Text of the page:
I completely agree with your objection to this law, and its importance to addressing HIV/AIDS in LGBT populations. I also really like your statement regarding pairing repealing the law with improvements in societal attitudes towards LGBT individuals. I think the Anti-Homosexuality Act demonstrates how social perceptions and law or policy can influence each other, and interact with the health of populations like LGBT. A comparative point here in the US regards the establishment of same-sex rights: Supreme Court written opinions deciding these laws (such as sodomy laws) are filled with statements of the social perception (of the deciding judges) of the morality (or immorality) of same-sex intimacy. This is obviously a far less extreme example than what we see in Uganda, but I bring it up because I agree that when correcting these types of legal injustices, it is important to consider not merely the laws or policies themselves, but also the manner in which societal attitudes contribute to them.

  3. Sara G. Says:

    This Anti-Homosexual act is a blow to LGBT related health initiatives in Uganda. Not only does it stigmatize LGBT for their orientation, it further stigmatizes LGBT who are living with HIV/AIDS. From research for my capstone project which is examining MSM in Burkina Faso and STI testing, stigmaitization leads to less MSM seeking treatment or MSM resources. Unlike other countries like Senegal where sodomy is illegal, homosexuality is technically illegal but is not well enforced, this law is relentlessly enforced in Uganda and was pushed forward by missionaries against homosexuality. They were able to do this because they provide aid and the parliament did not want to refuse aid to their country.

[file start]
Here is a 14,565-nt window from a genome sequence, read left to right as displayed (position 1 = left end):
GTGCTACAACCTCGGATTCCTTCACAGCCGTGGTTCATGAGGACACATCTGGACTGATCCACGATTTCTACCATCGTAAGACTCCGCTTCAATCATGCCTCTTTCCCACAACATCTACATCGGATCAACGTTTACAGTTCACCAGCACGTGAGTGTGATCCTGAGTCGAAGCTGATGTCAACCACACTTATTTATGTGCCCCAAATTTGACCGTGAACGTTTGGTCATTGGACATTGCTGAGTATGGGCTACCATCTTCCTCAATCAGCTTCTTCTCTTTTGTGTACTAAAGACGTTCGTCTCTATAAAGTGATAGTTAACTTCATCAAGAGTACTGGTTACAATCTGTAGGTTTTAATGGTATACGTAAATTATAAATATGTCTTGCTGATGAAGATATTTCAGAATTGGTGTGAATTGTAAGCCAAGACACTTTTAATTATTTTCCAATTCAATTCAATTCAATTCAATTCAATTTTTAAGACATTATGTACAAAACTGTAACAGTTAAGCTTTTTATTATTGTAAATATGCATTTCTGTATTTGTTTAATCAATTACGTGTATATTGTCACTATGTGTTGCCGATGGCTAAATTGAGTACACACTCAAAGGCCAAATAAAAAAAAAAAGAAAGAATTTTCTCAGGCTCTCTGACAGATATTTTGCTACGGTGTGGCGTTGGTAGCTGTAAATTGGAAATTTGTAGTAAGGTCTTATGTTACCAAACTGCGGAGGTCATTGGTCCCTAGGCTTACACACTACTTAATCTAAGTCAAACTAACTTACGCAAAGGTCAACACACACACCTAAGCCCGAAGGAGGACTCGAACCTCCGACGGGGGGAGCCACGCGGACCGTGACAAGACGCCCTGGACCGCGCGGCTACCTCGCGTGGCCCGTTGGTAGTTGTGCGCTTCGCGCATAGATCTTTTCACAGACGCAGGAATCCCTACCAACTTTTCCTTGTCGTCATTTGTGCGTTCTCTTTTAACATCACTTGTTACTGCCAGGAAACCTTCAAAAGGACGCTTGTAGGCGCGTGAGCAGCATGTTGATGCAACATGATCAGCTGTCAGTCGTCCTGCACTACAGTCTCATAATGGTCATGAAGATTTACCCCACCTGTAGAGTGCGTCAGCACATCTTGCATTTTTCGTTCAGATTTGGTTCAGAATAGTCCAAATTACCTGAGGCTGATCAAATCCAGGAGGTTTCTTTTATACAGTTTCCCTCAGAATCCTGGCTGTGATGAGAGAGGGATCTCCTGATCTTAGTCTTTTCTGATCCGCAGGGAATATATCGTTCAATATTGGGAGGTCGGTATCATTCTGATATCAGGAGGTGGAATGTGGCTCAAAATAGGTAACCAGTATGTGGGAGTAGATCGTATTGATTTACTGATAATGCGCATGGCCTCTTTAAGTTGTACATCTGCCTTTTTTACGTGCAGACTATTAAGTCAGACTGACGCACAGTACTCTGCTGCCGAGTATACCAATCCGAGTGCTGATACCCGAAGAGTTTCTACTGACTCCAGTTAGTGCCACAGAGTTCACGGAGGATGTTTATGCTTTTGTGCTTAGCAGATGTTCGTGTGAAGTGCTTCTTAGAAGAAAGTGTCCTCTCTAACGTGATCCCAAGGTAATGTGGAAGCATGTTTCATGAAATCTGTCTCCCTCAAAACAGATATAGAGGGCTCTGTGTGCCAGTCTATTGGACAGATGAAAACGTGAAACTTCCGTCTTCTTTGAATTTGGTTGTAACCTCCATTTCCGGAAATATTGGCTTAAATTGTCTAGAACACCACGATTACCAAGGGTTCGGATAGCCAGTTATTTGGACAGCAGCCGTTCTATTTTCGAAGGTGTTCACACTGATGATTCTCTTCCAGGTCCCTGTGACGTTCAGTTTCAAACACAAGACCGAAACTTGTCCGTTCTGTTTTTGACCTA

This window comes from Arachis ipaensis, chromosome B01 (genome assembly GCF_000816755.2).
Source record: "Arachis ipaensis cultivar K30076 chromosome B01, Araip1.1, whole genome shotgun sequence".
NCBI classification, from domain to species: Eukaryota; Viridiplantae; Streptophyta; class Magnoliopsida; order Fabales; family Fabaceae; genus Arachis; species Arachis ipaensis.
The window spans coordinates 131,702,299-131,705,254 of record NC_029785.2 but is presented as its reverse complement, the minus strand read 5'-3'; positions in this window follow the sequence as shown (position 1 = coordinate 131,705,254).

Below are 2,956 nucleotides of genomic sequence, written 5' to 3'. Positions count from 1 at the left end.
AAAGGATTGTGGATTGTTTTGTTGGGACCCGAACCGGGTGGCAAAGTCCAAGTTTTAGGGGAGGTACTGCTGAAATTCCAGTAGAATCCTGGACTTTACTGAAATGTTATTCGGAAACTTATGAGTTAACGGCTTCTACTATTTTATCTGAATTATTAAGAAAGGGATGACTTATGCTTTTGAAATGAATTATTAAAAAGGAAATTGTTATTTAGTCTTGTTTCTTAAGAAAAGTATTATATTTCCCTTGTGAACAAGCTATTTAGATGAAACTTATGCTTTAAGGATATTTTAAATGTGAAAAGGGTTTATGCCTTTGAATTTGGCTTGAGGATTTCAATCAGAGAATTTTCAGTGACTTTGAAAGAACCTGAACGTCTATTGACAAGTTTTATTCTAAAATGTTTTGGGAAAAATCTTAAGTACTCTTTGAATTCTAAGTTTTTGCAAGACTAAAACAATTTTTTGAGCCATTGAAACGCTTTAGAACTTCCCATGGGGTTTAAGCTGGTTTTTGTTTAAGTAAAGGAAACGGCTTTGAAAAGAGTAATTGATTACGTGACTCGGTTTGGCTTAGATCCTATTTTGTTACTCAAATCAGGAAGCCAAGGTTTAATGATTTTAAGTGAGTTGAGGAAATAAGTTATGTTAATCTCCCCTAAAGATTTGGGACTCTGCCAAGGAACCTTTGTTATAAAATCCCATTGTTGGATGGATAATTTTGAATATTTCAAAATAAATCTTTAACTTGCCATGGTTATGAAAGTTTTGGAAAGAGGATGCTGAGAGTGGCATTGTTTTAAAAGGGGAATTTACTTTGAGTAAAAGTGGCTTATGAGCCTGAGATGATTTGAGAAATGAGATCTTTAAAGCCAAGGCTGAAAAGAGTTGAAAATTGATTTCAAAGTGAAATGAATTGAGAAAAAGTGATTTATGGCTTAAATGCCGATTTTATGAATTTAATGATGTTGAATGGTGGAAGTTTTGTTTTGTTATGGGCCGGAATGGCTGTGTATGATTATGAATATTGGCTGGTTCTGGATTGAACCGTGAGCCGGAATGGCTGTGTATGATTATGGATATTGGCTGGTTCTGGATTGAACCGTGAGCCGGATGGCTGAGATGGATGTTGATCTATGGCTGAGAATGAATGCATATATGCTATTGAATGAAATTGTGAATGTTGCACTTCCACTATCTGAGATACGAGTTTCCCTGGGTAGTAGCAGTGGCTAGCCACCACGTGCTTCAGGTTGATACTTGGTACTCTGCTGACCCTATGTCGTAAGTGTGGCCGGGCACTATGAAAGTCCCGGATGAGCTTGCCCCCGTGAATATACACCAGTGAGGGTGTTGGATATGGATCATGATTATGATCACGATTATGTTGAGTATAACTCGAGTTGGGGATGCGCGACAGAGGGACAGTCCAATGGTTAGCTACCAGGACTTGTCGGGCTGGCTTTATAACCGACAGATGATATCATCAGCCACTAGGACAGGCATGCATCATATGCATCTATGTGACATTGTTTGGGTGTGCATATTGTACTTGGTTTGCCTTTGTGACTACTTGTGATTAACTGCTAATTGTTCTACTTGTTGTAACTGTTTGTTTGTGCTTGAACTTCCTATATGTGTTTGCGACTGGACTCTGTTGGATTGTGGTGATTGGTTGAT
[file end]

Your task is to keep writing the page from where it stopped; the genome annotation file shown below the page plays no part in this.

A wonderful film detailing this controversy called “Call Me Kuchu” shows the process of this bill and follows various homosexuals around Uganda and the tabloid culture that publicly outs LGBT individuals and fuels this controversy.

    The lack of social support in Uganda is appalling and is a detriment to these people getting the health care they need and deserve simply because they have a different sexual orientation.

  4. broland3 Says:

    As a member and advocate of the LGBT community I was following this story back in 2009 when it was first developing. As many have pointed out, it’s incredibly upsetting from both a health perspective as well as a moral one. People may have religious or personal objections to homosexuality but it becomes a human rights issue when those beliefs create laws intended to harm an entire group of people. Unfortunately, this law is a double-whammy as it prevents a stigmatized group from seeking appropriate healthcare for both prevention and treatment. While I agree with objecting the law, I believe we need to get at the root of the problem. This law in Uganda, and many other places around the world, was heavily influenced by a few members of a very conservative religious group here in the United States. I believe we need to focus on finding ways to peacefully prevent these people from spreading such hatred while ambassadors do damage control in these countries to prevent bloodshed from both violence and disease.